A few decades ago thinkers and writers of the Spencerian and other kindred schools seldom touched upon the doctrine of a personal God without designating it Anthropomorphism, and thereby, in their judgment, excluding it definitively from the world of philosophic thought. Though on the wane, the fashion has not yet entirely disappeared. The charge of Anthropomorphism can be urged against our way of thinking and speaking of God by those only who, despite the protestations of theologians and philosophers, persist in assuming that terms are used univocally of God and of creatures. When arguments are offered to sustain the imputation, they usually exhibit an incorrect view regarding the essential element of personality. The gist of the proof is that the Infinite is unlimited, while personality essentially involves limitation; therefore, to speak of an Infinite Person is to fall into an absurdity. What is truly essential in the concept of personality is, first, individual existence as opposed to indefiniteness and to identity with other beings; and next, possession, or intelligent control of self. To say that God is personal is to say that He is distinct from the Universe, and that He possesses Himself and His infinite activity, undetermined by any necessity from within or from without. This conception is perfectly compatible with that of infinity. When the agnostic would forbid us to think of God as personal, and would have us speak of Him as energy, force, etc., he merely substitutes lower and more imperfect conceptions for a higher one, without escaping from what he terms Anthropomorphism, since these concepts too are derived from experience. Besides, he offers violence to human nature when, as sometimes happens, he asks us to entertain for an impersonal Being, conceived under the mechanical types of force or energy, sentiments of reverence, obedience, and trust. These sentiments come into play only in the world of persons, and cannot be exercised towards a Being to whom we deny the attributes of personality.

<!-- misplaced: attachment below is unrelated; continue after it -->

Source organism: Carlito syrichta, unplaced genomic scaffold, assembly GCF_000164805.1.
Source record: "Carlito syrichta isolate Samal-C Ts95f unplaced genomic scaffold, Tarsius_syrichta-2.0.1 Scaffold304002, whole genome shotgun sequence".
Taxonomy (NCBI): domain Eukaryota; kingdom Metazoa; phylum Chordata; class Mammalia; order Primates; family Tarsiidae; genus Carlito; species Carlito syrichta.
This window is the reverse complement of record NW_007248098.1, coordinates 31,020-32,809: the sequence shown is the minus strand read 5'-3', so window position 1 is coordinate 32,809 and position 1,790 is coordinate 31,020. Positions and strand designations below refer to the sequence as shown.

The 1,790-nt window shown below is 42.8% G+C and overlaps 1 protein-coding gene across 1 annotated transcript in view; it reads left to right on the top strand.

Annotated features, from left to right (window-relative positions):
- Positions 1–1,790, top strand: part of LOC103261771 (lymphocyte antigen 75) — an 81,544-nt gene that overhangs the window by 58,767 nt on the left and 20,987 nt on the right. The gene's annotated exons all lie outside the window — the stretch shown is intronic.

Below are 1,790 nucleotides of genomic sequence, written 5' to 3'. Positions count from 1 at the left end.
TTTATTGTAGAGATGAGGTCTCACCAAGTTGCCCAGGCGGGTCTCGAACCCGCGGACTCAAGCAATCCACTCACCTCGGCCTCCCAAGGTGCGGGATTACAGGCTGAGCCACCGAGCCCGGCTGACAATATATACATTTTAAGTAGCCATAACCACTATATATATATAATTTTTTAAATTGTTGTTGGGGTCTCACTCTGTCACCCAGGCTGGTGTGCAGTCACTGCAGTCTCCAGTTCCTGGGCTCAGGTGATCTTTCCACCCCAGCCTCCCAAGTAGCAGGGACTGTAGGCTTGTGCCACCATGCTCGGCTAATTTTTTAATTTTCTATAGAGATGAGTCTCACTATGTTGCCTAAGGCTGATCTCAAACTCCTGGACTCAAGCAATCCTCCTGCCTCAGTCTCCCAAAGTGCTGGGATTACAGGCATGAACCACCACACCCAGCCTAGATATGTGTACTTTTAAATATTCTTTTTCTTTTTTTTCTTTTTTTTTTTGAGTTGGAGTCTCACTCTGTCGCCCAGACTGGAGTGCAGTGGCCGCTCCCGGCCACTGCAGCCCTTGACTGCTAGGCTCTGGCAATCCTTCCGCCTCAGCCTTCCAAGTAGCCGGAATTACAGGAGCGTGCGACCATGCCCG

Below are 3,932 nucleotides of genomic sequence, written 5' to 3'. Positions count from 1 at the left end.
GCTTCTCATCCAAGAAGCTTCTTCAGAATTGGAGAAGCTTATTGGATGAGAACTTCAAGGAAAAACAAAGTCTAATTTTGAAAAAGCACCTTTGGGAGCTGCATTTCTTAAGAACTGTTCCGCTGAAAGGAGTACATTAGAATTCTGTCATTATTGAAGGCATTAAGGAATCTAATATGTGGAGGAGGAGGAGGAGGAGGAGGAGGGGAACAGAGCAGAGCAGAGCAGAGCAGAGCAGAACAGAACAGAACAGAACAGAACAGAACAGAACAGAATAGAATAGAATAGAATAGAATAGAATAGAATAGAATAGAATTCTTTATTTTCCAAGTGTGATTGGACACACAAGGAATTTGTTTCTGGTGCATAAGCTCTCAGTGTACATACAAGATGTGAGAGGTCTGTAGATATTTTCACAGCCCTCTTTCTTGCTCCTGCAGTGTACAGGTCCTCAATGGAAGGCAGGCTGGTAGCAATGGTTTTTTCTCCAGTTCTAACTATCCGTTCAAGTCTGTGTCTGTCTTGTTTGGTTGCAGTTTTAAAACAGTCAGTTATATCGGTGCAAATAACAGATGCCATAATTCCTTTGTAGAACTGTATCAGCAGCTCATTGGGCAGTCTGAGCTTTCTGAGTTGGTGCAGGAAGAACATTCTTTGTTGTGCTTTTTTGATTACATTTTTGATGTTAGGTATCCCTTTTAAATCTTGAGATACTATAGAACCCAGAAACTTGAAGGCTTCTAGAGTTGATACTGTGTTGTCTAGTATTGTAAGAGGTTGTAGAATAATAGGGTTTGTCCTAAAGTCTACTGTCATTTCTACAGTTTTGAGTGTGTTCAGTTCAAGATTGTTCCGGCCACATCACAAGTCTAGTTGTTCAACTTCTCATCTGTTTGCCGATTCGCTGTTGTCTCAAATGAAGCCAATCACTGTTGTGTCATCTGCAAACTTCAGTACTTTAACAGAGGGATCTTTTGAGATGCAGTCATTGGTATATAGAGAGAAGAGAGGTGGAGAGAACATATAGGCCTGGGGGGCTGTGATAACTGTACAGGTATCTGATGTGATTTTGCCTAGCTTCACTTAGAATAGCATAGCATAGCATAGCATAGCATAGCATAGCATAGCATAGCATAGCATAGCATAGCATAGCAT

A sect of Christians that arose in the fourth century in Syria and extended into Scythia, sometimes called Audians, from their founder, Audius. Taking the text of Genesis, i, 27, literally, Audius held that God has a human form. The error was so gross, and, to use St. Jerome's expression (Epist. vi, Ad Pammachium), so absolutely senseless, that it showed no vitality. Towards the end of the century it appeared among some bodies of African Christians. The Fathers who wrote against it dismiss it almost contemptuously. In the time of Cyril of Alexandria, there were some anthropomorphites among the Egyptian monks. He composed a short refutation of their error, which he attributed to extreme ignorance. (Adv. Anthrop. in P.G., LXXVI.) Concerning the charges of anthropomorphism preferred against Melito, Tertullian, Origen, and Lactantius, see the respective articles. The error was revived in northern Italy during the tenth century, but was effectually suppressed by the bishops, notably by the learned Ratherius, Bishop of Verona.
ST. THOMAS, C. Gent., I, x; III, xxxviii, xxxix; Summa Theol., QQ. ii, iv, xiii; WILHELM AND SCANNELL, Manual of Catholic Theology (London, 1890), I, Bk. II, Pt. 1; SHANAHAN, John Fiske's Idea of God in Cath. Univ. Bull., III; MARTINEAU, A Study of Religion (New York, 1888), I, Bk. II, i; FLINT, Theism (New York, 1903), Lect. III; THEODORET, Hist. Eccl., IV, ix; VIGOUROUX, in Dict. de la Bible, s. v.; ST. AUGUSTINE, De divers. quaest., Ad Simplicianum, Q. vii;De civ. Dei, I, Q. ii.
JAMES J. FOX